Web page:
There are many variables that can affect the enjoyment of a symphonic performance, at the head of which is the relationship between the musicians and the conductor. If it is strong and productive, it can take a performance to new musical level. The Atlanta Symphony Orchestra and guest conductor Jun Märkl seem to have that kind of sympathetic relationship and it resulted in some fine music-making in this program.

Jun Märkl
© Jean Baptiste Millot

The music from Manuel De Falla’s 1916 orchestral suite from the ballet El amor brujo, a story of witchcraft and love, captures both the sensual and the demonic. It contains thirteen sections. Introduction and Scene and In the Cave: Night” are both drenched in suspense, anxious anticipation and a general foreboding. As the heroine Candelas contends with the spirit of her dead and jealous husband, the music is wistful and sad, as in the gorgeous Song of Love’s Sorrow. But after a time her husband’s spirit begins to vex Candelas with nightly appearances (The Apparition and the Dance of Terror). Finally, our heroine learns of her husband’s infidelities and she herself has fallen in love with the handsome Carmelo.  Based on neighborly advice, Candela seeks to exorcize her husband’s ghost with the musical flames of the Ritual Fire Dance but to no avail. Finally in the Dance of the Game of Love the ghost is distracted by beautiful Lucia and this provides an opening for Candelas and Carmelo to escape to see a new day of love in the Finale.

Columbian-born soprano Catalina Cuervo sang the score’s two songs, Love’s Sorrow and Song of the Will-o’-the Wisp.  Ms Cuervo wore a flaming red dress that captured perfectly the themes of fire and passion found in De Falla’s music. She occasionally accented the songs by rhythmically stamping her feet in a flamenco-like style. Maestro Märkl paid particular attention to ensuring precise entrances of the various ASO sections but he seemed to attend less to the overall intensity of the sound, which created difficulty for Ms Cuervo who’s beautiful, but not large, voice was often inaudible against the full orchestra. But Märkl’s interpretation was so bold and the ASO was so attuned to it that this seemed like a minor flaw.        

French-born pianist Bertrand Chamayou was the soloist in Strauss’ Burleske in D minor. It is a 17-minute piece that starts with a theme in the timpani that reappears throughout the work. The piano enters with grand flourishes, followed by a lyrical section, a waltz section, and a finale culminating with the re-emergence of the timpani’s theme. Composed when Strauss was only 20-years old, it has an expansive confidence but is tinged with romantic excesses, such as grand swirling piano passages and cadenzas. Chamayou and Märkl were quite together in their approach to the music and the balance between piano and orchestra was superb, which made for a grand performance. The Burleske is a pretty, but lightweight piece, by a youthful composer who had yet to find his full musical and creative skill.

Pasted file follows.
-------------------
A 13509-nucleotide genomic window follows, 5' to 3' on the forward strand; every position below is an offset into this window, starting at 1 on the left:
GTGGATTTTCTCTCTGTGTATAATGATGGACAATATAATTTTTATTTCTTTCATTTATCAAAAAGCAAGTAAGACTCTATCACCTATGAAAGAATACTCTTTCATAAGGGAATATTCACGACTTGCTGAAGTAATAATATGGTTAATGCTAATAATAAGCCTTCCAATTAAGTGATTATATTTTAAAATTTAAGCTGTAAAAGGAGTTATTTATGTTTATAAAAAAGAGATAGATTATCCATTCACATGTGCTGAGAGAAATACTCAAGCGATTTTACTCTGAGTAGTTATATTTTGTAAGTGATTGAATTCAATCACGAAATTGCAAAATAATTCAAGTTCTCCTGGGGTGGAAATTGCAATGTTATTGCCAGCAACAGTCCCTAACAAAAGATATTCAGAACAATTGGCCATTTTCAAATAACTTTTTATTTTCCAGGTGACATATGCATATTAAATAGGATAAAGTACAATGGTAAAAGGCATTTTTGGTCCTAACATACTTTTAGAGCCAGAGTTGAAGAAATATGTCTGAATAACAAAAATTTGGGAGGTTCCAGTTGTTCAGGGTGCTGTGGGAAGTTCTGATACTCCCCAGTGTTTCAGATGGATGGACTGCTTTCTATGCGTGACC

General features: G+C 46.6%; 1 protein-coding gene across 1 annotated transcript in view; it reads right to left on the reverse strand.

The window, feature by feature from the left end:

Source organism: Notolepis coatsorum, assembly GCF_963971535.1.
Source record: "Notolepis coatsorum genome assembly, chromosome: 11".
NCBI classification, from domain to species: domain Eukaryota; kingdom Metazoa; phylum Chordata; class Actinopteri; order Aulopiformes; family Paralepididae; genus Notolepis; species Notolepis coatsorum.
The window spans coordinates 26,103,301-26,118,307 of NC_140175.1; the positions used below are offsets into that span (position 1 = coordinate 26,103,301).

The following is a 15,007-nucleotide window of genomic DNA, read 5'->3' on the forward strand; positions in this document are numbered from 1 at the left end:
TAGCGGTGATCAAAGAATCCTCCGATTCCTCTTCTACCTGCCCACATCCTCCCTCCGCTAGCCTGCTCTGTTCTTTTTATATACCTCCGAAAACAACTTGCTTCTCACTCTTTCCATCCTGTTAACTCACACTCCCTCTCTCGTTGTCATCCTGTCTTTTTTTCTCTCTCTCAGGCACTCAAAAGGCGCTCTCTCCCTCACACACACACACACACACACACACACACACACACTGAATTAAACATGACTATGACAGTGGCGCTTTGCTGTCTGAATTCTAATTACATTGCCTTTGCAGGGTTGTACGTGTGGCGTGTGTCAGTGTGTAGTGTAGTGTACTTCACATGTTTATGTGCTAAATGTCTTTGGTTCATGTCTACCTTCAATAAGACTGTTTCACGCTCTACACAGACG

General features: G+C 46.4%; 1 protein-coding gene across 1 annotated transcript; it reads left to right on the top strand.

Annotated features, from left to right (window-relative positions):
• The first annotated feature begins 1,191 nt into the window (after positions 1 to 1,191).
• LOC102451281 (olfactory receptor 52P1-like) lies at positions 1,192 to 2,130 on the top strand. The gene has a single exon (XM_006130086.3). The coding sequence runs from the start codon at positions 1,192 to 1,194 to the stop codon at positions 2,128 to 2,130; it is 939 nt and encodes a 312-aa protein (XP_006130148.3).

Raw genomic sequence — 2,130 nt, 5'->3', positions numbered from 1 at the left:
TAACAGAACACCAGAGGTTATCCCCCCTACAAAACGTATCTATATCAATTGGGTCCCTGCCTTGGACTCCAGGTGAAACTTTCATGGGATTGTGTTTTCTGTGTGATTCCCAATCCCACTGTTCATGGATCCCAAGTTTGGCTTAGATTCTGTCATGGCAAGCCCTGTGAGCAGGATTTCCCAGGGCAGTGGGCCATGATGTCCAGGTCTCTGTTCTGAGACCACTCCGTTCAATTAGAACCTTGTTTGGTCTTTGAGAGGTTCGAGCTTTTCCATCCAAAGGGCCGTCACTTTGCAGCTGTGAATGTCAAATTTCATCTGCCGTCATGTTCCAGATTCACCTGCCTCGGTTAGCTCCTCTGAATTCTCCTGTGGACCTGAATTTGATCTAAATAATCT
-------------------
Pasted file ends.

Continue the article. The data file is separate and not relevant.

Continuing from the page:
Ms Cuervo and Mr Chamayou presented an encore of two songs by De Falla: Nana and Polo from the Siete canciones populares españolas. In the latter, Mr Chamayou placed paper over the piano strings so that when struck, a percussive castanet- or tambourine-like effect was created. Ms Cuervo’s voice took very nicely to being paired with the piano and the duet format played well to her vocal strengths.     

Beethoven’s Symphony no. 4 in B flat major begins with a dark theme in the woodwinds and strings but eventually transitions to a sprightly and energetic mood that characterizes the remainder of the first-movement (Allegro vivace). The second movement Adagio is reminiscent of the work of Haydn, who was Beethoven’s teacher. The third and fourth movements (Allegro molto e vivace and Allegro ma non troppo) are upbeat and optimistic. Here, the ASO again demonstrated tight ensemble and Märkl kept the tempo appropriately brisk. Likely both the conductor and the orchestra could play this familiar work with their eyes closed, but they gave their full attention to it and it was a strong performance.